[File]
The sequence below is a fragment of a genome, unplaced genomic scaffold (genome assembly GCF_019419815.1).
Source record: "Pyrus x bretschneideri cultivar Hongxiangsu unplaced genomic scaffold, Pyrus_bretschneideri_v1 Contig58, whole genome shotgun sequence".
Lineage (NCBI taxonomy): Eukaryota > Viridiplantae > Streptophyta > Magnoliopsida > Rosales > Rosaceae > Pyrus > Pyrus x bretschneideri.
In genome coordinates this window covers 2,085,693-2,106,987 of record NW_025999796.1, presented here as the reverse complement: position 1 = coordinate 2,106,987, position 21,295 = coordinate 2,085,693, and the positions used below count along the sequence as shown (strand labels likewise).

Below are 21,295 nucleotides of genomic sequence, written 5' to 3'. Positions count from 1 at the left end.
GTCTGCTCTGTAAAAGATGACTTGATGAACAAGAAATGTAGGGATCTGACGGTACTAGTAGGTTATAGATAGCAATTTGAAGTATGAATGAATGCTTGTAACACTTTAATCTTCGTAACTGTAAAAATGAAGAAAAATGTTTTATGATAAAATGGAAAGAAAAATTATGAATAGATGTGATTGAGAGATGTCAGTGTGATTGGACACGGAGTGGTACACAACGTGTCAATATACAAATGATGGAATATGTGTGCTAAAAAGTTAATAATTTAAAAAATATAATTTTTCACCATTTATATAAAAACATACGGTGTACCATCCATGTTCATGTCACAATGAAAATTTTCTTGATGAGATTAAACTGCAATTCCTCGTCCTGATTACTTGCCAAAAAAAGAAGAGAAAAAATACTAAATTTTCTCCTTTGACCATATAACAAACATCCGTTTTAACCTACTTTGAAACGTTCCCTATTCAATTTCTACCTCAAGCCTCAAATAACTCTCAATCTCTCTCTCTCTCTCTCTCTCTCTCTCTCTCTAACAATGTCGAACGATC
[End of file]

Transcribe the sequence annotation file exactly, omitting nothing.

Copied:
The sequence below is a fragment of a genome, unplaced genomic scaffold (genome assembly GCF_019419815.1).
Source record: "Pyrus x bretschneideri cultivar Hongxiangsu unplaced genomic scaffold, Pyrus_bretschneideri_v1 Contig58, whole genome shotgun sequence".
Lineage (NCBI taxonomy): Eukaryota > Viridiplantae > Streptophyta > Magnoliopsida > Rosales > Rosaceae > Pyrus > Pyrus x bretschneideri.
In genome coordinates this window covers 2,085,693-2,106,987 of record NW_025999796.1, presented here as the reverse complement: position 1 = coordinate 2,106,987, position 21,295 = coordinate 2,085,693, and the positions used below count along the sequence as shown (strand labels likewise).

Below are 21,295 nucleotides of genomic sequence, written 5' to 3'. Positions count from 1 at the left end.
GTCTGCTCTGTAAAAGATGACTTGATGAACAAGAAATGTAGGGATCTGACGGTACTAGTAGGTTATAGATAGCAATTTGAAGTATGAATGAATGCTTGTAACACTTTAATCTTCGTAACTGTAAAAATGAAGAAAAATGTTTTATGATAAAATGGAAAGAAAAATTATGAATAGATGTGATTGAGAGATGTCAGTGTGATTGGACACGGAGTGGTACACAACGTGTCAATATACAAATGATGGAATATGTGTGCTAAAAAGTTAATAATTTAAAAAATATAATTTTTCACCATTTATATAAAAACATACGGTGTACCATCCATGTTCATGTCACAATGAAAATTTTCTTGATGAGATTAAACTGCAATTCCTCGTCCTGATTACTTGCCAAAAAAAGAAGAGAAAAAATACTAAATTTTCTCCTTTGACCATATAACAAACATCCGTTTTAACCTACTTTGAAACGTTCCCTATTCAATTTCTACCTCAAGCCTCAAATAACTCTCAATCTCTCTCTCTCTCTCTCTCTCTCTCTCTCTCTAACAATGTCGAACGATC